During the “Discovery” stage of litigation, each party discloses its evidence to the opposing party and simultaneously “discovers” the opposing party’s evidence. Other than trial, discovery is probably the most important stage of litigation because it reveals the strengths and weaknesses of each party’s case and identifies the facts that will be disputed at trial. Discovery can be rewarding for clients (to the extent litigation can ever be rewarding or satisfying) because it is the first opportunity to prove their case or demonstrate that the opposing party’s claims are false.
In discovery, a party may “propound” (or put forward) discovery to the other party, and must respond to discovery from the other parties. In elder abuse and trust litigation cases, as in most civil cases, the primary discovery methods are Interrogatories, Requests for Admission, Document Requests, and Depositions.
Interrogatories are simply questions that the other party must answer under penalty of perjury. We typically begin a case with “contention interrogatories,” which force the opposing party to identify the evidence they believe supports their claims. Simple contention interrogatories in an elder abuse case might be:
1. Do you contend that [client] committer elder abuse.
2. If your response to Interrogatory number 1 is yes, please identify all facts that support your contention.
3. If your response to Interrogatory number 1 is yes, please identify all documents that support your contention.
4. If your response to Interrogatory number 1 is yes, please identify all witnesses that support your contention.
Other interrogatories might be more specific. If an opposing party contests a trust on the grounds of undue influence, we might ask “Were you living with your mother at her home in Walnut Creek at the time she executed her trust,” or “When did you become aware that your mother signed a deed giving you her house in Lafayette.”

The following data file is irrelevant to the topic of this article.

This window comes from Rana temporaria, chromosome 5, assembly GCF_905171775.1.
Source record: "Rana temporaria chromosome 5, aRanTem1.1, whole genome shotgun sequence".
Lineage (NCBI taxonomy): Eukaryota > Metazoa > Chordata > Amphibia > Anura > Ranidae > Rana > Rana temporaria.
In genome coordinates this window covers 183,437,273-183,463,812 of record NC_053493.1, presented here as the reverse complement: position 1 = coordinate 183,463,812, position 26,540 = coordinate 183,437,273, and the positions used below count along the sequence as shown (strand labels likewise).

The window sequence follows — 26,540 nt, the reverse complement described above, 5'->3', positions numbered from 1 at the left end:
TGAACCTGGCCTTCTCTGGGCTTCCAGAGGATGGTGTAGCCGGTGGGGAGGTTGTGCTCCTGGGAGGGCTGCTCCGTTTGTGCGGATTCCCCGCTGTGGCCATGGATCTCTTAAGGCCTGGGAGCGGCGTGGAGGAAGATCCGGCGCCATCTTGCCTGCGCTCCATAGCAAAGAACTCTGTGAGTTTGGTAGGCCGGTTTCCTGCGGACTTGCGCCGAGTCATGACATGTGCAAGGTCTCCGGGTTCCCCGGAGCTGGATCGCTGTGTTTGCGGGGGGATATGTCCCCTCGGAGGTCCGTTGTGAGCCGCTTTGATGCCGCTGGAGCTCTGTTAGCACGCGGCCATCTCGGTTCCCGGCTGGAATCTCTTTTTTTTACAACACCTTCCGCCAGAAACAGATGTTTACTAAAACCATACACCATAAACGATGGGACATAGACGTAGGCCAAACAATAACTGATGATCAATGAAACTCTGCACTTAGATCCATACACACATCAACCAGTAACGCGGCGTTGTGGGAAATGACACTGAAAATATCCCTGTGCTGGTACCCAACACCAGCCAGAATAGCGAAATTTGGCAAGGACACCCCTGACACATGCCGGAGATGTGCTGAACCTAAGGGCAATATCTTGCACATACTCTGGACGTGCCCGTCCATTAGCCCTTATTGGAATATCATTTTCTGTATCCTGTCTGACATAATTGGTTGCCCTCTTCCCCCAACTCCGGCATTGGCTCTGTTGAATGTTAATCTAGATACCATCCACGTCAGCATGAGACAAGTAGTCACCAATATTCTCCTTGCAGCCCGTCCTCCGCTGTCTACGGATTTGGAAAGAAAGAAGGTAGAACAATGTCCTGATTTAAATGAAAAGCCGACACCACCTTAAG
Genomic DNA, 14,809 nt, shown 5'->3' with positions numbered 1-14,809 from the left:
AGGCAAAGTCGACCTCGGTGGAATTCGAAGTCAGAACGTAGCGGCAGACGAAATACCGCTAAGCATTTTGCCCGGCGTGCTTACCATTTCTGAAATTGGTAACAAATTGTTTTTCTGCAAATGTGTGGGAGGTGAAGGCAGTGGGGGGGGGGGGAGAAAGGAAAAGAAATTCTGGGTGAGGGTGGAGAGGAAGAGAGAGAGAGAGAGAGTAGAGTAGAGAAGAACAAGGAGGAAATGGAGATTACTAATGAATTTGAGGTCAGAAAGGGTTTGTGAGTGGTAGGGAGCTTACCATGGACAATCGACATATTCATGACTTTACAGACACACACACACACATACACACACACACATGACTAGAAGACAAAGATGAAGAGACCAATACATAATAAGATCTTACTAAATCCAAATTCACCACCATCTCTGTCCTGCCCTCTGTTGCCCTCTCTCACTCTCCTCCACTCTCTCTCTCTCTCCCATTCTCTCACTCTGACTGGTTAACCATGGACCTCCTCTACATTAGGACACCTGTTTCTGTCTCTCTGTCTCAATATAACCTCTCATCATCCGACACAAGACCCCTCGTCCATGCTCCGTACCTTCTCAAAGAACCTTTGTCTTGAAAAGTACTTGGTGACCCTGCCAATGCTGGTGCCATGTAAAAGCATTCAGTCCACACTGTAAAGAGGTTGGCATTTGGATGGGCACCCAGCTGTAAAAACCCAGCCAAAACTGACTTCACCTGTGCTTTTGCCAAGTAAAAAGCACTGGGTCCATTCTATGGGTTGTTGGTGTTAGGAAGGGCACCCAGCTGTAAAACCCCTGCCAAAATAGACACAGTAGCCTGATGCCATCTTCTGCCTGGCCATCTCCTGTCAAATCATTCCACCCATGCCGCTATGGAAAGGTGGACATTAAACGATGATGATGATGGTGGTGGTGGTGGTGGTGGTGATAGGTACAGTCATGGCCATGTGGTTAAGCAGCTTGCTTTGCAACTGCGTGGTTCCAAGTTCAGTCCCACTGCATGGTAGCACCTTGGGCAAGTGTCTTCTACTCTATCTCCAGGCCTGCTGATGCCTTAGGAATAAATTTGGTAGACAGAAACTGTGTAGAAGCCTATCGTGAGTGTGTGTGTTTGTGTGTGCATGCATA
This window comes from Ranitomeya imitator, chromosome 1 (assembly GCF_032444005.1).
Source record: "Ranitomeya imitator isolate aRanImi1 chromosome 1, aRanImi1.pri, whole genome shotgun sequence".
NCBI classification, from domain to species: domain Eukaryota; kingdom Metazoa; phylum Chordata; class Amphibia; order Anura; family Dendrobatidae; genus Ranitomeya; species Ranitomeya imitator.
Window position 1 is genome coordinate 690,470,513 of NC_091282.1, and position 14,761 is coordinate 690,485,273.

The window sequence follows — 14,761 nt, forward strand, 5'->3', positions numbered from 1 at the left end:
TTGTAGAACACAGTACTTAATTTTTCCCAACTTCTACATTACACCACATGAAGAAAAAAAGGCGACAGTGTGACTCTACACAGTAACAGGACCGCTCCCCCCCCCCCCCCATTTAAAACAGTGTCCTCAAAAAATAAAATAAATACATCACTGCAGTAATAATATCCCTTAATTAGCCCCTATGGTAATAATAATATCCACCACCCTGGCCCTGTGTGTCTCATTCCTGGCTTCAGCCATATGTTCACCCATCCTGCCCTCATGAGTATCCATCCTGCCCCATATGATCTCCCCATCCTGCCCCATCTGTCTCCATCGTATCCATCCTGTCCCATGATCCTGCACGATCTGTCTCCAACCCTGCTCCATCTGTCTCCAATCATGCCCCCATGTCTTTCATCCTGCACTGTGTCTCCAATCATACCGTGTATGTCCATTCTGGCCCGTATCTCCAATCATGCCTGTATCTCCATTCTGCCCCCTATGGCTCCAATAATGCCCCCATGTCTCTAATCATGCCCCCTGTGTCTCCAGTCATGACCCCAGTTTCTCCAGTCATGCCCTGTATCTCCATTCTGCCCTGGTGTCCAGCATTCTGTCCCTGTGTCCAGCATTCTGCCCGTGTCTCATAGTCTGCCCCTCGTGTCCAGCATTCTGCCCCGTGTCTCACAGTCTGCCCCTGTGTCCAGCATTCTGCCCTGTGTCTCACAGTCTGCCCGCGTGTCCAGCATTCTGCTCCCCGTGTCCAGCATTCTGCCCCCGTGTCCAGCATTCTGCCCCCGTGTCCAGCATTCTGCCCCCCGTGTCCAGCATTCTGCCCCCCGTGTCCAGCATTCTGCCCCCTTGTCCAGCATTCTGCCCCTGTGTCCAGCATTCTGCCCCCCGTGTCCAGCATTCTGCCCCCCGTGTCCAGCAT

Requests for Admission force the opposing party to admit or deny facts at issue in the case. In a financial elder abuse case, we might ask an opposing party to “Admit that on April 1, 2013 you cashed a check in the amount of $100,000 drawn against your mother’s checking account at the Walnut Creek branch of [her bank].”
Document Requests require the opposing party, or a third party such as a bank or hospital, to produce copies of relevant documents. In will and trust contests involving claims of incapacity, we typically request medical records; in cases of fraud or financial elder abuse we often request bank records.
After written discovery (Interrogatories, Requests for Admission, and Document Requests) is completed, we conduct Depositions of the opposing party and all witnesses. At a deposition, a party or witness must appear and answer questions under penalty of perjury. A deposition can sometimes make or break a case because it is usually the first time a party or witness is forced to defend their contentions without substantial assistance from an attorney.
In most cases, there are several sets of written discovery, and depositions may occur over several months. Once discovery is complete, the parties should (at least in theory) be ready to prepare for trial.